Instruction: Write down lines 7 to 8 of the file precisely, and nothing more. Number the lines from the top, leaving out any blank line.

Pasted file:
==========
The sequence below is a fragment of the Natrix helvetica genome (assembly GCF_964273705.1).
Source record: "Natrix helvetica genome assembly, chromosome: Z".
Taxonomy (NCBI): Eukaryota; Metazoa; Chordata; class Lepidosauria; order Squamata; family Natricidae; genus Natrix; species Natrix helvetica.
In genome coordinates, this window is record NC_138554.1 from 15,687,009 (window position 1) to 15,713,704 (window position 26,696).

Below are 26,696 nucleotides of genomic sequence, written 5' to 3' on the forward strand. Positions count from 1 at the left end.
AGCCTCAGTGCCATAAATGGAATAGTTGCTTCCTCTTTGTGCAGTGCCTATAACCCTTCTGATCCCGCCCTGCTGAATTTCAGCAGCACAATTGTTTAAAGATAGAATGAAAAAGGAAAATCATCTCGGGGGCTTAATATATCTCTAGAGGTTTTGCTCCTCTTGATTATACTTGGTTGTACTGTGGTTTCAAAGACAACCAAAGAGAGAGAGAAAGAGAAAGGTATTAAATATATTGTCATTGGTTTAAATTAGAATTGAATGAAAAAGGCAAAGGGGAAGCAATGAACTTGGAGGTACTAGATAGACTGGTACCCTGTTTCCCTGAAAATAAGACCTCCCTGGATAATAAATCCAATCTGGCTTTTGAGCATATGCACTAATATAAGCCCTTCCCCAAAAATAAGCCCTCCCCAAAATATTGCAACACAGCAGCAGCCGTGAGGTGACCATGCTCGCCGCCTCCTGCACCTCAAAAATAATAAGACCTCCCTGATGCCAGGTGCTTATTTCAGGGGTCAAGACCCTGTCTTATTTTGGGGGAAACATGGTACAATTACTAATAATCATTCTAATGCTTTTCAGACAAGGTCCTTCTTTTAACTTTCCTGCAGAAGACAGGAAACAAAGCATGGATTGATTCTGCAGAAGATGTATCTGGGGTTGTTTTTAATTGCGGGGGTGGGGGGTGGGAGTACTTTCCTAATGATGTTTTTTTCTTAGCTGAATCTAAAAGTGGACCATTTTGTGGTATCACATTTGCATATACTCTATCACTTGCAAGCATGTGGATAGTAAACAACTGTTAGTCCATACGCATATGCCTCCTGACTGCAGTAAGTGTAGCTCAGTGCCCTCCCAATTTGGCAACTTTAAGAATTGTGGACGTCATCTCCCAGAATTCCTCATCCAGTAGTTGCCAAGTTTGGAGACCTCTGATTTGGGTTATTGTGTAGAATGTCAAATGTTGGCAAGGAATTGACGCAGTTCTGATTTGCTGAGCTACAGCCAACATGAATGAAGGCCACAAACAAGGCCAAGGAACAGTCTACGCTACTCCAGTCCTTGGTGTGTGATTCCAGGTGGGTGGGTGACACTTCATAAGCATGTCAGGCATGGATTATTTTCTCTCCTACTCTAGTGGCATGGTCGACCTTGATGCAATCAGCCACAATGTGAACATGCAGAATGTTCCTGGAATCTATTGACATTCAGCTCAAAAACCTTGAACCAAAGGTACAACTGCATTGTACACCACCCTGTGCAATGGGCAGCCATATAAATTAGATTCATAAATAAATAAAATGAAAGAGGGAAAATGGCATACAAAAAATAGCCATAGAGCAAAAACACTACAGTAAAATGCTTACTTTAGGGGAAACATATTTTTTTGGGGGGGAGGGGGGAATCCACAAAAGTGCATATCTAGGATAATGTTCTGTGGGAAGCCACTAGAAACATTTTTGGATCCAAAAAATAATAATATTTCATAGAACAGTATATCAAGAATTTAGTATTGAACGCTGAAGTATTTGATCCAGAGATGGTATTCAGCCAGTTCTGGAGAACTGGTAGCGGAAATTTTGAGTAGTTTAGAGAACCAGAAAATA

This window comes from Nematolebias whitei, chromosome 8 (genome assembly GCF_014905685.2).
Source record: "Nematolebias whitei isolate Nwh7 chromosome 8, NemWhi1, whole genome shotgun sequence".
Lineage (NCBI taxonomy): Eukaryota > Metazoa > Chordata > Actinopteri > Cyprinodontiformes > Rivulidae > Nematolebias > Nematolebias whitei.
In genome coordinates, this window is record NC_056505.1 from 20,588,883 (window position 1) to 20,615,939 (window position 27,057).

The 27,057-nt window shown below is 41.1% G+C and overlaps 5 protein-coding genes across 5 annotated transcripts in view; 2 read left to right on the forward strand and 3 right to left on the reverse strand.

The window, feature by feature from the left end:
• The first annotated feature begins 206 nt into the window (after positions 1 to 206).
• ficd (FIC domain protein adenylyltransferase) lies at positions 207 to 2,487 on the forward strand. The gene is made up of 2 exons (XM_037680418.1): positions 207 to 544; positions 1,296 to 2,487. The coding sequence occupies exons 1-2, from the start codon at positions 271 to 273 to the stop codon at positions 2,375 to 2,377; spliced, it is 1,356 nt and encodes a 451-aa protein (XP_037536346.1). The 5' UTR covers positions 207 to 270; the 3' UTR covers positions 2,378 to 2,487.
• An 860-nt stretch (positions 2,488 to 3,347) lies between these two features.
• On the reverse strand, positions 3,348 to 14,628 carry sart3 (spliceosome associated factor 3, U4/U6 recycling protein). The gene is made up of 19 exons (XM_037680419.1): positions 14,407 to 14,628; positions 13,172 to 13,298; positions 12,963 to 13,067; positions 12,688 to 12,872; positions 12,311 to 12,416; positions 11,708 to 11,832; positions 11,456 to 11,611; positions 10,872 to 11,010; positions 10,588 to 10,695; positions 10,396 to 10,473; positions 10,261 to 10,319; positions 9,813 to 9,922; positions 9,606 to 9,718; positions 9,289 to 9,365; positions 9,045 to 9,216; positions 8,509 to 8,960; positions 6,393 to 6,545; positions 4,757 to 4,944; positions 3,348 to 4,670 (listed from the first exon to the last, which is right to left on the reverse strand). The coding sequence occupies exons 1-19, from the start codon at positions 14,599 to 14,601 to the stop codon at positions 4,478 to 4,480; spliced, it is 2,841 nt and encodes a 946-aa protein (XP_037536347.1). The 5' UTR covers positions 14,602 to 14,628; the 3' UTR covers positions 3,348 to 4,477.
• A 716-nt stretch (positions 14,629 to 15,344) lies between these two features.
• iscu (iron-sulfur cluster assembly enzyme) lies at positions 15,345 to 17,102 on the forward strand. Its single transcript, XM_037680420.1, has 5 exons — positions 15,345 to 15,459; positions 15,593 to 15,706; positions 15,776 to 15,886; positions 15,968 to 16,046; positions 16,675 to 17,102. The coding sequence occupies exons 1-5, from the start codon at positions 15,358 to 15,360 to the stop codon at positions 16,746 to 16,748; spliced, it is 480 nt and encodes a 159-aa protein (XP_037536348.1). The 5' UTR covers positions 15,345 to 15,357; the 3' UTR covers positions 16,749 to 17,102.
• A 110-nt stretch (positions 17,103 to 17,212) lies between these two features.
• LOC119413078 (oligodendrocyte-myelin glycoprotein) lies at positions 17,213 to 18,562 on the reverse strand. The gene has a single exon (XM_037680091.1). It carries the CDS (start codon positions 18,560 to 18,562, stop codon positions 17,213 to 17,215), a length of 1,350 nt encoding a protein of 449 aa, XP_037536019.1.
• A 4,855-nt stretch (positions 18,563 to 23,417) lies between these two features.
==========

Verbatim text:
This window comes from Nematolebias whitei, chromosome 8 (genome assembly GCF_014905685.2).
Source record: "Nematolebias whitei isolate Nwh7 chromosome 8, NemWhi1, whole genome shotgun sequence".